The maritime ubarate of Cos, with her allies, is mounting an attack on Ar on two fronts, from the south with a major invasion force, and in the north with an expeditionary force besieging Ar's Station, Ar's base of power in the vast arable basin of Gor's mightiest river, the Vosk. Dietrich of Tarnburg, a mercenary, has seized Torcodino in the south, with its stores of military supplies, to temporarily halt the march of Cos on Ar, to buy Ar time to organize for her defense. Cabot has delivered letters from Dietrich to the regent of Ar, Gnieus Lelius, apprising him of the city's danger and the situation at Torcodino, and he has, in turn, been entrusted with letters from the regent to be delivered to the besieged Ar's Station. In virtue of treason in Ar, her main forces have been drawn away from the city and are now are wintering at Holmesk. Thus Ar is substantially defenseless and Ar's Station is abandoned. At Ar's Station, Cabot, betrayed by the very missives he conveyed, is arrested as a spy. In the destruction wrought in Ar's Station by siege engines, Cabot escapes his imprisonment. Shall he then flee Ar's Station, making his way to freedom - through its miseries and desolations, its ruins and flames - or shall he remain, to defend, as he can, to the death, if need be, her weakened, betrayed, starving defenders, those who had been his very captors?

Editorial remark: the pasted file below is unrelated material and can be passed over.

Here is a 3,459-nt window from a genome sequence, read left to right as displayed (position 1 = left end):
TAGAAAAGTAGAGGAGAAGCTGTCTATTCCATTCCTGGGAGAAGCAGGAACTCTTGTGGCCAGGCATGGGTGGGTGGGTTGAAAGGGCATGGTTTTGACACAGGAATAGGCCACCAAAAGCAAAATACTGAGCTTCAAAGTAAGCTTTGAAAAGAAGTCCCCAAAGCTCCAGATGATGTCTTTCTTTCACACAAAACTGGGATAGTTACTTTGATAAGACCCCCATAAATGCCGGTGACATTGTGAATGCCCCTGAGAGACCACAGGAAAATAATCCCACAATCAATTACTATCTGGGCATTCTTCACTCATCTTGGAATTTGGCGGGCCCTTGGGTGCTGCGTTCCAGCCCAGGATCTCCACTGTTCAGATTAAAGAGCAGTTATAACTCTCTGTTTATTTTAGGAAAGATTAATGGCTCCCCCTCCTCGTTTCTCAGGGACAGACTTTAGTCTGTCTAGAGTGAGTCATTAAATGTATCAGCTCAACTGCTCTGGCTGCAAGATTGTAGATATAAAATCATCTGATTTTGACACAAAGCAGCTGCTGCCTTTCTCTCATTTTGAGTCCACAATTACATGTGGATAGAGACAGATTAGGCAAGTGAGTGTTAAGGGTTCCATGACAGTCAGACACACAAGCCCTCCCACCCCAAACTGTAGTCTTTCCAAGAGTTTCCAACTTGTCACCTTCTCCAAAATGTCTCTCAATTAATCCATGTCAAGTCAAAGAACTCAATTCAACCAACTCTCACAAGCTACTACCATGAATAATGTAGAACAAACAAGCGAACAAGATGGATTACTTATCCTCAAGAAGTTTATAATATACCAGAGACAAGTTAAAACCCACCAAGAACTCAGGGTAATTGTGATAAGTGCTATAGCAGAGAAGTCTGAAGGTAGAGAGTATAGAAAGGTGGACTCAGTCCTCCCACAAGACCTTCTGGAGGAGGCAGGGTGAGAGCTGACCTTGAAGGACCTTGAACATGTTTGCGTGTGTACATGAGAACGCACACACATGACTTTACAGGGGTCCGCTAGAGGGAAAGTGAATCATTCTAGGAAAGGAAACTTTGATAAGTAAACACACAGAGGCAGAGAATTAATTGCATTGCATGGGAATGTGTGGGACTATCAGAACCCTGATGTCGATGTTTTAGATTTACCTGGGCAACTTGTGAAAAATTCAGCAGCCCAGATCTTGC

©1986 John Norman (P)2013 Audible, Inc.
Poet, Writer, Novice Planetary Scientist, Musician, Hooligan, Former Audience Guy, Protector of Stupid Princesses.
This is the first part of two novels, Renegades and Vagabonds. Renegades was not available in audio for a while and I skipped both, having read them years ago, and went on with "Magicians." Once I was caught up with Tarl's adventures in "Mariners," I went back and bought "Renegades" and then listened to them in the right order. I believe the author insisted that they be released unedited and there are some really distasteful Rape comments, (particualarly on in Vagabonds about 15 hours in) that just were not appropriate (my strong opinion) in a work of Fiction. I suspect this is what got him in trouble, cost him his publisher, and ended up in a blacklisting and lecture tour on censorship. I don't think it is Censorship, just editing. This is fiction, and some of the retorical digressions are not even in character. Any editor would have redlined them. I'd have refused to publish Vagabonds with the rape on EARTH passage in it. (It is otherwise a great book.) Just yell "I am quite aware of that..." or "Shut Up!" and ignore these passages. Tarl's journey through Ar's Station, the Vosk Delta, and onward is a turning point in his life and the story is well worth your time. This is a good story and should be read in the right order. Don't go on to Magicians unless you have read this book, and Vagabonds.
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